In 2008, he and Lisa sold the house they owned at the time to help raise money for Brandy to join an experimental treatment program in Germany. The trip and the medical costs came to $50,000, uninsured. Their daughter’s condition is somewhat better today as a result. “So it was worth it, and we’d certainly do it again,” he said. “But it took everything we had, all our savings. We had to start over.”

They sat in their dining room Thursday doing arithmetic, adding this bill to that bill and subtracting from bank balances. Gordy’s Forest Service iPhone was on the table in front of him, its screen black. He’s on call in case of a disaster. Maybe suddenly he’ll go from idle and unpaid to working and unpaid. He said he wouldn’t mind.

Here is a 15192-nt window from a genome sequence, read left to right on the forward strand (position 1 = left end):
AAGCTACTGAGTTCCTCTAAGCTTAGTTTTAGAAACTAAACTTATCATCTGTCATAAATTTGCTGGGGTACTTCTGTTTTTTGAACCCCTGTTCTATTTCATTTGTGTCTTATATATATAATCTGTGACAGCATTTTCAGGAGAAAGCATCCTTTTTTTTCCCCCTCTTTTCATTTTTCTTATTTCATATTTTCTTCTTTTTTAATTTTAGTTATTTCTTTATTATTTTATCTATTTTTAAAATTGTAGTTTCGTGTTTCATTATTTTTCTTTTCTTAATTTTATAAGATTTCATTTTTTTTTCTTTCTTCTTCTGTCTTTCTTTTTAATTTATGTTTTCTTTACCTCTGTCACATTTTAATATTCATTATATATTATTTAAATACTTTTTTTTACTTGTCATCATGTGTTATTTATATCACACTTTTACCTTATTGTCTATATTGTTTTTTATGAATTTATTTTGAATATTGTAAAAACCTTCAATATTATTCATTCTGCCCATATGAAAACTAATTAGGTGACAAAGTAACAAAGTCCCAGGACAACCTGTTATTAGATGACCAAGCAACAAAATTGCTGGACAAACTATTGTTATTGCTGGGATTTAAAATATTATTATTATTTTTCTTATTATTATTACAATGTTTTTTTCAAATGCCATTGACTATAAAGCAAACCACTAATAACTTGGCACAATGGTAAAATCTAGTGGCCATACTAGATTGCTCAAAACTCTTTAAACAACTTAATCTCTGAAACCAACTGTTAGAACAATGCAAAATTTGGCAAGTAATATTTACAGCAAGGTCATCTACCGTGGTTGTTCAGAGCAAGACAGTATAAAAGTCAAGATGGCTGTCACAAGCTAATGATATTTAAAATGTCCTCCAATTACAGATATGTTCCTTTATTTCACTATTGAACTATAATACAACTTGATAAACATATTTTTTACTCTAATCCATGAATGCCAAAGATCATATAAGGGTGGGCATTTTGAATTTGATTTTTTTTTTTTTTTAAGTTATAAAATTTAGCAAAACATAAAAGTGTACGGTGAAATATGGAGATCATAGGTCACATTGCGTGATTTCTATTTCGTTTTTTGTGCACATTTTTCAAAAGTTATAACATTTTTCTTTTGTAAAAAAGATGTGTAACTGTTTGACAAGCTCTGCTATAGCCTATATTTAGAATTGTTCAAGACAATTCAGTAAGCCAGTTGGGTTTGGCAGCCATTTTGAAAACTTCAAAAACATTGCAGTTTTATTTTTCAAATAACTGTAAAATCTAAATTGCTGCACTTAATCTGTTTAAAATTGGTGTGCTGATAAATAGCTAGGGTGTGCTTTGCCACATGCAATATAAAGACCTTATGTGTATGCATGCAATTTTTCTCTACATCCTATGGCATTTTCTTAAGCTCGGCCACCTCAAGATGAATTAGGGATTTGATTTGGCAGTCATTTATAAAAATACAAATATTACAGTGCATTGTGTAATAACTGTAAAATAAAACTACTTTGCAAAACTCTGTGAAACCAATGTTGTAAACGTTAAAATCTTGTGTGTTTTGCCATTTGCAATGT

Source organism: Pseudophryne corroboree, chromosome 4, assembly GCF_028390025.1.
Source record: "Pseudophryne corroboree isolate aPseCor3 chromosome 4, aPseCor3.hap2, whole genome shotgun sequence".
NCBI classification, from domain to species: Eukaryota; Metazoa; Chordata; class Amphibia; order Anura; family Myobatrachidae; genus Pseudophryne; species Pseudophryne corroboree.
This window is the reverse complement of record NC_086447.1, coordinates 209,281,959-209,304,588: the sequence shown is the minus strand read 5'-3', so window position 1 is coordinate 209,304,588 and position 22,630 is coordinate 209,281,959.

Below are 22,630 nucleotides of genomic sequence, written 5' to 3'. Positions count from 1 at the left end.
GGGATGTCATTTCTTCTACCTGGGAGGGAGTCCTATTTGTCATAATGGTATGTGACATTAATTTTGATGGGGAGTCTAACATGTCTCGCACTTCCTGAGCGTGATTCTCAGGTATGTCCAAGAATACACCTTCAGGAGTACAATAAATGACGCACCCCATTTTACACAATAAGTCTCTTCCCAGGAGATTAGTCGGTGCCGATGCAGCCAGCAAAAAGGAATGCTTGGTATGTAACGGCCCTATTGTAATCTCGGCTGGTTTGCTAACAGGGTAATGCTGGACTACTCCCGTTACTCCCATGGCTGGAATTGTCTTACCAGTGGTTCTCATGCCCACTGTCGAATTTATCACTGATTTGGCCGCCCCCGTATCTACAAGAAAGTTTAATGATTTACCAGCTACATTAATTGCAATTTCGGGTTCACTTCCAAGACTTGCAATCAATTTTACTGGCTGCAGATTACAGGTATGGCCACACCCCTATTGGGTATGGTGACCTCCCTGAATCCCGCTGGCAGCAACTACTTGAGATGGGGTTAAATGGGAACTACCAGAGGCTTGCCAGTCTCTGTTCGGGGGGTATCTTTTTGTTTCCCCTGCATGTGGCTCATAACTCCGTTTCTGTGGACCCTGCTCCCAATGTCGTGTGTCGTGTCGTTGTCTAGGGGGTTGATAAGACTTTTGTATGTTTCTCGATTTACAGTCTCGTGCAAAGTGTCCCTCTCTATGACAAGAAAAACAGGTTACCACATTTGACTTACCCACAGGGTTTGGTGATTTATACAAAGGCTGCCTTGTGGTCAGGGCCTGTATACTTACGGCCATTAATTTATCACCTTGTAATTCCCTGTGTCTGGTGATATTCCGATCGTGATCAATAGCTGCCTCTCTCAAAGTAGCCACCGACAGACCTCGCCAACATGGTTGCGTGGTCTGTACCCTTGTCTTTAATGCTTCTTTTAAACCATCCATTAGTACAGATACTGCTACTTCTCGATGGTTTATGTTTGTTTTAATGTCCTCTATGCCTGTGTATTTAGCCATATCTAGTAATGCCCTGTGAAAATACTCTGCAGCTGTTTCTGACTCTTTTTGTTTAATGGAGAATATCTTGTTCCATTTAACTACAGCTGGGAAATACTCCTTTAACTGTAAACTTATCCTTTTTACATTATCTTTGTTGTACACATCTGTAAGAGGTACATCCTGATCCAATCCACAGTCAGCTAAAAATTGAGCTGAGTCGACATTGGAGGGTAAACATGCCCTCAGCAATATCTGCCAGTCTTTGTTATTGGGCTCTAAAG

“A workaholic,” Lisa said, and Gordy smiled.

“She’s not wrong,” he said. “Even my bosses, they’re always emphasizing work-life balance. And my boss has gotten on me more than once over the years that my definition of balance is perhaps not entirely correct.”

“No,” Lisa said, “it’s definitely not correct.”

He hasn’t looked for a part-time job. “I thought about it, but I’m on call. If something happens, I have to be there within two hours. So how can I get a job and say, ‘I’ll work for you, but if my phone rings, I have to leave right away’?”

Instead, he putters around the house, straightening frames on walls, rearranging furniture and vacuuming in hard-to-reach nooks and crannies. After a meeting between Trump and Democrats ended in acrimony Wednesday, Gordy decided to apply for unemployment compensation.

“I have no choice,” he said.

Because the financial vise is starting to close.

“I can’t feel it yet. But I know it’s there. I know it’s coming.”